Six decades after Frantz Fanon wrote that “the European game has finally ended” (1963: 312), the whistle has yet to blow on Europe. After sloughing off its imperial encumbrances, Europe now claims to have become an island of peace and security, liberalism and prosperity, rights, freedoms, progress, and the rule of law.1 This picture of impregnable stability relies on a constantly moving battery of meanings and projections. Most importantly, it depends on the borders—physical, conceptual, political, temporal—that guard Europe from dangerous intrusions, especially those coming from the south.
At the edges of Europe, the violence of global separation finds new and intense forms. The continent's maritime border has become a “macabre deathscape” whose generation of suffering—including 31,799 deaths or disappearances recorded between 2000 and 2016—is “one of the defining moral and political issues of our time” (De Genova 2017: 2; Steinhilper and Gruijters 2018: 515). The range of political possibility for those on the wrong side of that border meanwhile seems ever narrower and more retrenched. In contrast to the promises of rapid industrialization and global economic transformation that characterized the trente glorieuses of the South (Dietrich 2017), populations in Europe's former colonial territories are now left with a sharply delimited spectrum of political choice. More than ever before, social mobility is individualized: enrichment, celebrity, clandestine migration. The Southern condition can be escaped, perhaps, by a lucky few, but not abolished.
The study of contemporary Europe's “crises” demands historically informed theorization.2 In this special issue, we refract our contemporary moment through an earlier conjuncture's anticolonialism. The history of anticolonial praxis can, we suggest, offer a resonant vision of freedom and social transformation as well as an astute analysis of global order and the nature of Europe in particular. The anticolonial praxis of the mid-twentieth century developed its ideas about society, critique, solidarity, and intellectual life in relation to structures of power and organized forms of political struggle—the nature of hegemony, in other words—that have today changed shape. Our task is therefore to understand what has changed alongside what has lingered.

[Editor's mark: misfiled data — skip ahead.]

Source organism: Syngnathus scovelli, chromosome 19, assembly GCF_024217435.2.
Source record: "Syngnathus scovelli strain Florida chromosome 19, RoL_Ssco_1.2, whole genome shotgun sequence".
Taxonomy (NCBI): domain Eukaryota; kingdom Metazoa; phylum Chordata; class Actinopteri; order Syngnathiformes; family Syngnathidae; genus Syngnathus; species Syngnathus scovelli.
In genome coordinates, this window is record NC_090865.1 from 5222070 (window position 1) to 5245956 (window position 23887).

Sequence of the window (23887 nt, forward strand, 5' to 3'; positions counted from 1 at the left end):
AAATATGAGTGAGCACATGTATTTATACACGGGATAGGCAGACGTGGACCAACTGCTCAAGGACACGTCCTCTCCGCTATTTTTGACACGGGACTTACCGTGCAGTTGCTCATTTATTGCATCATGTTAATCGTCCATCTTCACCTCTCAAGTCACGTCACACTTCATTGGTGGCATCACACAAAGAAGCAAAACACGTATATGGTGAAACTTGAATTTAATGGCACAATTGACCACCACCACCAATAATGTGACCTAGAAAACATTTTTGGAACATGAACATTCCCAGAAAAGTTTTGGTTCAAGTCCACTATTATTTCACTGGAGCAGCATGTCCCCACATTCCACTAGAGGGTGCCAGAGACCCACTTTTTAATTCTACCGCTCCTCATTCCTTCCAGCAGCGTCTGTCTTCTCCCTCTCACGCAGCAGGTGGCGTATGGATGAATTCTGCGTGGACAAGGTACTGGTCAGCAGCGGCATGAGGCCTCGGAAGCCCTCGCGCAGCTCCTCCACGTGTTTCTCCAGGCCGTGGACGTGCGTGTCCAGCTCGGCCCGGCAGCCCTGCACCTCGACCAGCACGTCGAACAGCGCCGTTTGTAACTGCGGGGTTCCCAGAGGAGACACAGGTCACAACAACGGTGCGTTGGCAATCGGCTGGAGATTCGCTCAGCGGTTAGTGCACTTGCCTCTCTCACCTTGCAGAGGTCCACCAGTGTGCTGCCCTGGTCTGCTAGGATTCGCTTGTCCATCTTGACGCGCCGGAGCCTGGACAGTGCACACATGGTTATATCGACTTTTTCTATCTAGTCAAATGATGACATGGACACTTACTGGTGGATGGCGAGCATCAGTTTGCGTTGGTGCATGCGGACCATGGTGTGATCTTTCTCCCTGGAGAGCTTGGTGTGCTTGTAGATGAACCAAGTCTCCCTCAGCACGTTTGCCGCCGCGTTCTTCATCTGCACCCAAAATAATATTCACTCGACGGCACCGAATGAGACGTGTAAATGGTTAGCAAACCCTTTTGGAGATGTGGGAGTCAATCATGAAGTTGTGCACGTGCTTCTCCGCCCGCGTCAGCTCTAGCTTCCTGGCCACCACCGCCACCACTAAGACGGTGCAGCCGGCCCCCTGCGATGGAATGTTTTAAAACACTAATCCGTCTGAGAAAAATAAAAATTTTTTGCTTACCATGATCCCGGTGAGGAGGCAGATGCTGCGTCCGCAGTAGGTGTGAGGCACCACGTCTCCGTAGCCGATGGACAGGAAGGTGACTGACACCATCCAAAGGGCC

We suggest that the history of attempts to understand Europe's “Southern questions” can be applied to the contemporary politics of Europe, resisting the idea that the colonial and postcolonial eras are radically dissociated. Contemporary Europe takes on new and strange forms when it is viewed from the anticolonial moment of the twentieth century. By recognizing the history of resistance—analytical, cultural, intellectual, political—to imperial domination alongside the perpetuation of structures of imperial domination themselves, an anticolonial perspective challenges the logic of European self-abnegation that isolates the present from the history that constituted it.
Imperial Continuum, Conjunctural Shift
Bouchra Khalili's print The Archipelago (2015) cartographically reproduces—though, she clarifies, the work is “more a metaphor than an actual map” (Khalili 2018)—the location of liberation and antifascist movements that were headquartered in Algiers between 1962 and 1972. The Archipelago maps the shape and geographical positions of the movements’ buildings throughout the city, recasting them as islands in a pale blue sea. The presence of these organizations seeking social and political transformation thus produces a new kind of transnational social space—one in which internationalism and nationalism coexist at different scales.
Today there is no major anticapitalist formation: state authoritarianism and liberal capitalism dominate the political horizons of possibility. If the boundaries of the world have changed shape, not least in the creation of Fortress Europe and its attendant projects of nationalist retrenchment, the spectrum of antisystemic politics has also shifted. In the early twentieth century, an expansive imperialism operated through state-backed projects of commodity extraction and cultural authority, straining to realize its project of Whiteness—“the possessive claim of the universe itself” (Hartman 2020). As we will discuss in the next section, the response of anticolonialists took the form of movements that fought for national independence even as their spatial imaginaries critiqued and surpassed the state.